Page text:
Phaseolus vulgaris Solanum lycopersicum Arabidopsis thaliana
Leaf type First true leaves, fully expanded, healthy 2nd and 3rd leaves starting from bottom, 4 largest leaflets taken apical leaflet not used for apoplast extraction Fully expanded rosette leaves
Plant age 21 days 7 - 9 weeks 7 weeks 
Time of day Middle of light period (12:00) Middle of light period (12:00) Middle of light period (12:00)
Hydration All plants well watered 1 hr pre-harvest All plants well watered 1 hr pre-harvest All plants well watered 1 hr pre-harvest
Light 16 hr light, 400 µmol m-2 sec-1 16 hr light, 400 µmol m-2 sec-1 10 hr light (short day) from week 2, 400 µmol m-2 sec-1
Humidity 70% 70% 70%
Temperature 22 °C light, 18 °C dark 22 °C light, 18 °C dark 21 °C

Table 1. Examples of standardized parameters for leaves used in AWF extractions.

1. Generating Apoplast Washing Fluid

NOTE: During this protocol hazardous materila inculding microbial pathogens from infected leaves should not be washed down the drain; rather proper disposal procedures should be used.

  1. Choose apparatus based on leaf size:
    1. Infiltrate smaller leaves (e.g., Arabidopsis, bean) using a needleless syringe. Use a vacuum flask to infiltrate leaves that are too large to fit in a syringe. Use the vacuum flask method to infiltrate multiple leaves simultaneously.
    2. Divide leaves that are too large for the available infiltration method into smaller sections using a razor blade. Thoroughly rinse cut leaf sections in distilled water prior to infiltration to remove cytoplasmic contaminants that exude from damaged cells.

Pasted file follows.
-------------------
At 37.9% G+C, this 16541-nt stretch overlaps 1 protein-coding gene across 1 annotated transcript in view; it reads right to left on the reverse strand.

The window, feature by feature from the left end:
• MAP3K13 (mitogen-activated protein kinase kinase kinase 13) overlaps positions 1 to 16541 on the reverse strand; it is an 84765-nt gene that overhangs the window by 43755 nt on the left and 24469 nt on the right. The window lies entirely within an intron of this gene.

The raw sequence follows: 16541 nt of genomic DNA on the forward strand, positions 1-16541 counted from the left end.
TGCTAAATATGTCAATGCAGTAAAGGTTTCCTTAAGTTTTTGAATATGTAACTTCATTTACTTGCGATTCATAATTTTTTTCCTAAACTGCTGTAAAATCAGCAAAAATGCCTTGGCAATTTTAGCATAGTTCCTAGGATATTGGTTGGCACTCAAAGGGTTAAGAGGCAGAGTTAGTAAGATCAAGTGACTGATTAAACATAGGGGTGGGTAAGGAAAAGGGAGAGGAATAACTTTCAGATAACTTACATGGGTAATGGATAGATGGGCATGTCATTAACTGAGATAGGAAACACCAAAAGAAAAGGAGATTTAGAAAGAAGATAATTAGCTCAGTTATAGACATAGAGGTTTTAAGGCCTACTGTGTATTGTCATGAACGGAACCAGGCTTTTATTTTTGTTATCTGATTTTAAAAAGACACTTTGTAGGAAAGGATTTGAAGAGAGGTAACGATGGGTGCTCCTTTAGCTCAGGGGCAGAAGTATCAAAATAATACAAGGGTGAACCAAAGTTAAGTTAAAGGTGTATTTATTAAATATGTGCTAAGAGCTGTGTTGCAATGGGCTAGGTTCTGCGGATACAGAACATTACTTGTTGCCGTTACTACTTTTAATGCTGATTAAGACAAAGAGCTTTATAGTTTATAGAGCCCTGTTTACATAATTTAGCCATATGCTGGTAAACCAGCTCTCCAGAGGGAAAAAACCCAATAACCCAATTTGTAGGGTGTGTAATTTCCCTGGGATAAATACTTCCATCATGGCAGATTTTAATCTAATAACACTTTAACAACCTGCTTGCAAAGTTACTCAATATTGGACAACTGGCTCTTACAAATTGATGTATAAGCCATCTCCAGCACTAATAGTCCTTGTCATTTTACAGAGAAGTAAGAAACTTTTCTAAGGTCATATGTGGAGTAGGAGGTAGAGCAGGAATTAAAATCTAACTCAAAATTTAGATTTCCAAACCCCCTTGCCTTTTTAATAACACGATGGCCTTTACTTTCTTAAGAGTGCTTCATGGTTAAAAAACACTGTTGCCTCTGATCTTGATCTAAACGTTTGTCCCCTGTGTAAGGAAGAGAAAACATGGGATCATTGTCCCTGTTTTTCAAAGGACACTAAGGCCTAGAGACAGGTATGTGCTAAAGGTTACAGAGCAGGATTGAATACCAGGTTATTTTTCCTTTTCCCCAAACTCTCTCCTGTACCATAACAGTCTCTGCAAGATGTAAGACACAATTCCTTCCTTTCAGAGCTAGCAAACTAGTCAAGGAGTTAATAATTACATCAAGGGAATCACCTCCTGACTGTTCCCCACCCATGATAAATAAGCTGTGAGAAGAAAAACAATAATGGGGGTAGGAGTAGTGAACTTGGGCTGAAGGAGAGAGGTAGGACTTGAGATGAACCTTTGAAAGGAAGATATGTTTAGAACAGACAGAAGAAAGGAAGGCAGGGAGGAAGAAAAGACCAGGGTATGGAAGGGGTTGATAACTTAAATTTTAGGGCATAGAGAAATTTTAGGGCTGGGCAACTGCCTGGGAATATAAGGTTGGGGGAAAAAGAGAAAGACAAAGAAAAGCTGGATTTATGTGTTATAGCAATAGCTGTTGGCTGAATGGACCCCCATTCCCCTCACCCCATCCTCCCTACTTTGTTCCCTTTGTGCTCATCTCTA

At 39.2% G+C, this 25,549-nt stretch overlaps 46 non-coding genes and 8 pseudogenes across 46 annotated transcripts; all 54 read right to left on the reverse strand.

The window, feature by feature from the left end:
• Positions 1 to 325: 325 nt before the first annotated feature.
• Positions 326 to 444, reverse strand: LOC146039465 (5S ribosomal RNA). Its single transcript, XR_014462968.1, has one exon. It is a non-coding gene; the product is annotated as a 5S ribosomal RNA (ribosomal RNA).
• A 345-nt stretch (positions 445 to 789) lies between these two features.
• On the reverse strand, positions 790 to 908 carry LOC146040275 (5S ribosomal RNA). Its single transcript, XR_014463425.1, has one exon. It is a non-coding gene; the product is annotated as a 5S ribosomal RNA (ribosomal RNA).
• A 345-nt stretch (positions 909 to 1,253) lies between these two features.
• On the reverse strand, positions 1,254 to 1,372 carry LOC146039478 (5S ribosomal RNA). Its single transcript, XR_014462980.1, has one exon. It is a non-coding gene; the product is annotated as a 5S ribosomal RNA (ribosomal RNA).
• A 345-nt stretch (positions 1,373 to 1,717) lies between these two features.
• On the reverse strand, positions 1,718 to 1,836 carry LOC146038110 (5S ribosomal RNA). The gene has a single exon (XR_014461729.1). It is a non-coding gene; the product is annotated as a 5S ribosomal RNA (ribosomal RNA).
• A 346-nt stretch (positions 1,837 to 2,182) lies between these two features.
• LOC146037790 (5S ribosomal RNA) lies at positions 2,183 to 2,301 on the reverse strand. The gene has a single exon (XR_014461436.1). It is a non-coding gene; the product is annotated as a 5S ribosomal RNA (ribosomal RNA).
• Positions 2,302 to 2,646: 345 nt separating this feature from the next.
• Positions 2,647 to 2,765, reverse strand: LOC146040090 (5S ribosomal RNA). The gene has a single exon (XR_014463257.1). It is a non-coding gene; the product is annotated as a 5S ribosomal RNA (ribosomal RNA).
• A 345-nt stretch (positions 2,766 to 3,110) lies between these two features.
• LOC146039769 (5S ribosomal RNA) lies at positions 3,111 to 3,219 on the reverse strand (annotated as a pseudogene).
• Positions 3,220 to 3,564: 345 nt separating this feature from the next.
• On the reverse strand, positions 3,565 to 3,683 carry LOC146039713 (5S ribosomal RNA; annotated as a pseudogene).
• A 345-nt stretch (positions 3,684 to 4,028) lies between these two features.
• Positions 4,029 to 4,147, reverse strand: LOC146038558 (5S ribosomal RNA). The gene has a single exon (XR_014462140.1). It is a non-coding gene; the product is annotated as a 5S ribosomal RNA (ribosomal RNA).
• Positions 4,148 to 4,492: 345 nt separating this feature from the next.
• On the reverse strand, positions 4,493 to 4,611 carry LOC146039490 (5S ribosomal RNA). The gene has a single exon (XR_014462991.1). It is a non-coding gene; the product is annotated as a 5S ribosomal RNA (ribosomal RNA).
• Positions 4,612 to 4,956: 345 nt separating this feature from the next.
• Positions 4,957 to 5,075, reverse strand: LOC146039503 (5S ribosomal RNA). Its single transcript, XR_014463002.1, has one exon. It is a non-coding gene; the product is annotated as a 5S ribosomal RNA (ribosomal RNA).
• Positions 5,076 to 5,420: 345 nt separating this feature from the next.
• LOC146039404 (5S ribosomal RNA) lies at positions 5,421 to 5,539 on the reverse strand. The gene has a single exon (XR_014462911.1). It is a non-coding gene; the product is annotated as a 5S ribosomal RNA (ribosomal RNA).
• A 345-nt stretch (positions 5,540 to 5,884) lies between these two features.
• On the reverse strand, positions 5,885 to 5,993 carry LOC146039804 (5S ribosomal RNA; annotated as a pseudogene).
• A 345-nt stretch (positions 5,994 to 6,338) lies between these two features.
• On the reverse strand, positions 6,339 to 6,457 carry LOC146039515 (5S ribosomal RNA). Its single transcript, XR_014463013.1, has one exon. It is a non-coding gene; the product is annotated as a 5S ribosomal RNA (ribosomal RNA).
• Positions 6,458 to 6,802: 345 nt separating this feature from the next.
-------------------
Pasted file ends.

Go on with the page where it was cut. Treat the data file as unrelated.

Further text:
2. Leaf infiltration using a 60 ml syringe:
    1. Detach the leaf from the plant at the petiole using a razor blade. For compound leaves such as tomato, detach leaflets at the petiolule.
    2. Rinse the freshly excised leaf by submersion in distilled water to remove leaf surface contaminants. Dry the leaf by gently blotting with absorbent tissue or paper.
    3. Measure the leaf weight before infiltration.
    4. Carefully roll and/or fold the leaf into a 60 ml syringe and fill the syringe with distilled water (other infiltration fluids may be used, see discussion). Eject any air within the syringe while lowering the plunger to approximately the 40 ml mark.
    5. Cover the syringe tip with either a gloved finger or a piece of Parafilm, then create negative pressure within the syringe by pulling the plunger outwards to the 60 ml mark. Slowly release the plunger.
      NOTE: Quickly releasing the pressure may result in cell lysis and cytoplasmic contamination.
    6. Unplug the syringe tip and eject any air, then replug the tip and press further downwards on the plunger to create a modest amount of positive pressure.
    7. Repeat steps 1.2.5 - 1.2.6 until the leaf is fully infiltrated, as seen by the darkened colour of the infiltrated areas.
    8. Remove the leaf from the syringe. Gently but thoroughly blot the leaf with absorbent paper to remove surface liquid.
    9. Measure the weight of the infiltrated leaf. Calculate the difference in weight before and after infiltration which closely approximates the infiltration volume.
  3. Leaf infiltration by vacuum flask:
    1. Detach the leaf from the plant at the petiole using a razor blade.
    2. Rinse the freshly excised leaf by submersion in distilled water to remove leaf surface contaminants. Dry the leaf by gently blotting with absorbent paper.
    3. Measure the leaf weight before infiltration.